Now, Zhejiang and Guangdong provinces and the municipalities of Shanghai and Shenzen have been given permission by the ministry to issue three- and five-year bonds on a trial basis. It is the first such direct muni-bond issuance sanctioned in 17 years.  Collectively the quartet are expected to be capped at 20 billion-30 billion yuan first time round. (Update: Shanghai, 7.1 billion yuan; Guangdong, 6.9 billion yuan; Zhejiang, 6.7 billion; and Shenzhen 2.2 billion yuan.) That would be one-tenth of the annual issuance now made by the finance ministry on behalf of local governments to help meet funding shortfalls.

Though the bonds will issued by the four authorities, they will be closely supervised by the ministry. The proceeds of the sales will be kept in a special account at the ministry, which will oversee the payment of interest and principal, and, in effect, guarantee the bonds. The ministry will also have a big say in what the money raised can be used for. Zhejiang is expected to be first out of the gate, raising funds for infrastructure projects. If all goes well, other provincial and city governments will be allowed to follow suit.

Beijing banned local governments from selling their own bonds–and from running deficits, come to that– in 1994 when it became concerned local authorities were running up huge debts they wouldn’t be able to pay. Now policymakers are concerned that local authorities have again borrowed too heavily in the wake of China’s post-2008 global financial crisis stimulus, and that in a slowing economy and cooling property market they will again struggle to repay their loans. Worse, that could trigger a banking crisis.

While the immediate priority is to clean up and deflate the local government debt bubble before it can go damagingly pop, the development of a local-government bond market is in Bejing’s long-term plan for developing its domestic financial markets. Beijing is moving cautiously, however. It remains wary of giving provinces more control over their own development, at the expense of central control. The initial quartet are trustees, so to speak, and financially sound enough to test the waters without too great a risk of mishap.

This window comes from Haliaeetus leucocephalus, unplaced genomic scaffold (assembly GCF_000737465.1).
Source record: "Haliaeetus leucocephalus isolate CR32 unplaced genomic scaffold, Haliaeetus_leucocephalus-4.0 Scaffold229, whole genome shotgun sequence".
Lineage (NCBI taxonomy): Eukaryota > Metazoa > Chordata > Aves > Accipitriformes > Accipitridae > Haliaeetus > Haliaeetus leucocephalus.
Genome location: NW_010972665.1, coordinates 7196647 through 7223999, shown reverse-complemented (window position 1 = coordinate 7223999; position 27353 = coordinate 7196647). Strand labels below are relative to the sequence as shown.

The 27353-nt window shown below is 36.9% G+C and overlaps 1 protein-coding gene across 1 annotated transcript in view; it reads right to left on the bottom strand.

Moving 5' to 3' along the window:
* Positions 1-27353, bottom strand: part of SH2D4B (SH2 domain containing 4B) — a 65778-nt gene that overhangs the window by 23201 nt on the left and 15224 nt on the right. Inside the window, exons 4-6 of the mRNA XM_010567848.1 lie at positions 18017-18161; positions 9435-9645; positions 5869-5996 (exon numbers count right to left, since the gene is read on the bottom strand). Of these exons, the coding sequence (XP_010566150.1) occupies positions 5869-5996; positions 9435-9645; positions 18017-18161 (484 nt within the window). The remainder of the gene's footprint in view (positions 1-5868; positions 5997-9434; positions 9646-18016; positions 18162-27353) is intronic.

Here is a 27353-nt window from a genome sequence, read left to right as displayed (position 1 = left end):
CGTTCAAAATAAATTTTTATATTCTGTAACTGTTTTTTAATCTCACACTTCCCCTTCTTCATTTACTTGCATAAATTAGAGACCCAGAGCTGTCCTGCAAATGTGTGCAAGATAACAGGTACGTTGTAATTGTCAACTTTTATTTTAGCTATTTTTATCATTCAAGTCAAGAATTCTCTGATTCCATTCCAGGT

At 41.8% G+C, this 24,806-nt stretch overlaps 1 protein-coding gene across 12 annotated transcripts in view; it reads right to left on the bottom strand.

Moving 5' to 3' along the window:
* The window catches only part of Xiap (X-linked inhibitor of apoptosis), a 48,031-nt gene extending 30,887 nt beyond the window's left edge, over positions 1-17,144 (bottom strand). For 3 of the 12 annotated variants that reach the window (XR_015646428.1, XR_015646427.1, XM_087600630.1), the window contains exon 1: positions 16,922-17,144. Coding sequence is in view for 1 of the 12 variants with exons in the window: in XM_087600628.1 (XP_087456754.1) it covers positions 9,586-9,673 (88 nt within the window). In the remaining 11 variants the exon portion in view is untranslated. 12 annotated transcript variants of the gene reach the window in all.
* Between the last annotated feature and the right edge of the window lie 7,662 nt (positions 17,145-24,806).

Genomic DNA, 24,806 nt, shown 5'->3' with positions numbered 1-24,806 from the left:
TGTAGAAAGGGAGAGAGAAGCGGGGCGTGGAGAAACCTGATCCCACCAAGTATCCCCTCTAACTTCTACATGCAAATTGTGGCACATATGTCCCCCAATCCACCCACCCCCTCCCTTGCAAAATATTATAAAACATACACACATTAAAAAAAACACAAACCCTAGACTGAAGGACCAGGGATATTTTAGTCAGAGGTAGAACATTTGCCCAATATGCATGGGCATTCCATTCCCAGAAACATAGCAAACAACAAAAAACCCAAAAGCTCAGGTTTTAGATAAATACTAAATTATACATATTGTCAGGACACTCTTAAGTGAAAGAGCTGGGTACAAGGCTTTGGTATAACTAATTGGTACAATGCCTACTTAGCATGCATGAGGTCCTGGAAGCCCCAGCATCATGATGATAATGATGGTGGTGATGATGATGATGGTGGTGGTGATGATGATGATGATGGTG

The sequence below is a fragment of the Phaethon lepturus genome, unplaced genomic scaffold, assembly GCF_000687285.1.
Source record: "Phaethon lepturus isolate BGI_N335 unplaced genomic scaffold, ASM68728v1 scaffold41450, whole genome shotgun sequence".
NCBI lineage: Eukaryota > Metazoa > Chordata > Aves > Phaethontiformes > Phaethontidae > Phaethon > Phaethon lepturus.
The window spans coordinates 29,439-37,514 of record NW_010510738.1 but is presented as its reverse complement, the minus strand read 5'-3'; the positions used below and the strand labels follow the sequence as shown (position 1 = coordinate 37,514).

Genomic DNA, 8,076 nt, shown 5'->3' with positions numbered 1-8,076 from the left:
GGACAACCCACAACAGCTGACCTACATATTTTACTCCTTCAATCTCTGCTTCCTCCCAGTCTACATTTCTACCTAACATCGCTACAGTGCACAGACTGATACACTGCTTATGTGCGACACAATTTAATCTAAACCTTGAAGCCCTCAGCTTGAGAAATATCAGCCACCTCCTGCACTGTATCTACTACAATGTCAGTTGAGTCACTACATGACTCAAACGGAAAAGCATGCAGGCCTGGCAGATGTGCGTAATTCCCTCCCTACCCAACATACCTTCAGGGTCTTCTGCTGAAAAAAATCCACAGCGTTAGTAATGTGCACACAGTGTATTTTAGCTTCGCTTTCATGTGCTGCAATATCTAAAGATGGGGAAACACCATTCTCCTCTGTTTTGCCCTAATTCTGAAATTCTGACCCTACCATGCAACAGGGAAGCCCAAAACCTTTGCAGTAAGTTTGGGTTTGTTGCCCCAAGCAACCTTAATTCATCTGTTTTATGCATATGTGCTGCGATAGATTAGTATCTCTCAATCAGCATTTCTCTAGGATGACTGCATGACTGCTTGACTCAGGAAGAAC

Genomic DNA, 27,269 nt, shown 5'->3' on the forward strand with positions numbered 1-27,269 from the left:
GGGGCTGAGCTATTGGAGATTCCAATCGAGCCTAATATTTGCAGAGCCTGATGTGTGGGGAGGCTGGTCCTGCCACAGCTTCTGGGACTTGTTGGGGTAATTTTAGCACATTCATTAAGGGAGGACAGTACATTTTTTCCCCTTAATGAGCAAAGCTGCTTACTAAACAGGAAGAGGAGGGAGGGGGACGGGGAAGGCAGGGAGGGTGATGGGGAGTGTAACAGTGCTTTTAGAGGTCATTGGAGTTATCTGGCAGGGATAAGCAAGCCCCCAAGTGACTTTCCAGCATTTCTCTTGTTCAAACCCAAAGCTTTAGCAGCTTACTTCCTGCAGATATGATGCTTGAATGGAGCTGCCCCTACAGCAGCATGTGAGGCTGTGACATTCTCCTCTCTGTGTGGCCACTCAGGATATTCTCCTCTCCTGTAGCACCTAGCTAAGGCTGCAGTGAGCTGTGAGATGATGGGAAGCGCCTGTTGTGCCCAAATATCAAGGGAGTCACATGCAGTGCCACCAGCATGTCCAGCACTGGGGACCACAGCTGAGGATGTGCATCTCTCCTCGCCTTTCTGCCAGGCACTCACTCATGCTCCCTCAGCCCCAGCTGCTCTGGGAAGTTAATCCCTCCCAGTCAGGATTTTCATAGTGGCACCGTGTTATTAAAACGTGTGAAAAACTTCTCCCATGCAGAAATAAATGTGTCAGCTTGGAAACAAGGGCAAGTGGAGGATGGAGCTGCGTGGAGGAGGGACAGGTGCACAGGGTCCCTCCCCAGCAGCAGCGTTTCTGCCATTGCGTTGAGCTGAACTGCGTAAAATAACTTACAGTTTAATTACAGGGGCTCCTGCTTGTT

Beijing will still have to guarantee the debt of many provinces for sometime to come, and there is a real risk that some of the weaker provinces won’t able to maintain their debt service. As Liu Mingkang, head of the banking regulator, noted earlier this week, there are serious concerns about the levels of local government debt. “We cannot deny that local government financing platforms have not been managed well,” he said.

A quick glance west to Greece or east to California reveals the trouble fiscally wayward and heavily indebted national and local governments can get into. Having prided itself on avoiding the worst excesses of the prelude to the recent global financial crisis, Beijing doesn’t want to go there in its aftermath.



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Drought Lingers In Guangdong

Though nothing on the scale of the arid weather experienced on the North China Plain earlier this year, a lingering drought northwest of Guangzhou has left some 60,000 people short of drinking water and damaged 160,000 hectares of crops. Water levels in the Beijiang River around Qingyuan City have fallen to the point where boats in side creeks have been left stranded on dry ground (pictures here). Since last October, Guangdong has received almost half as much rain as normal. No break in the dry weather is expected for at least a month.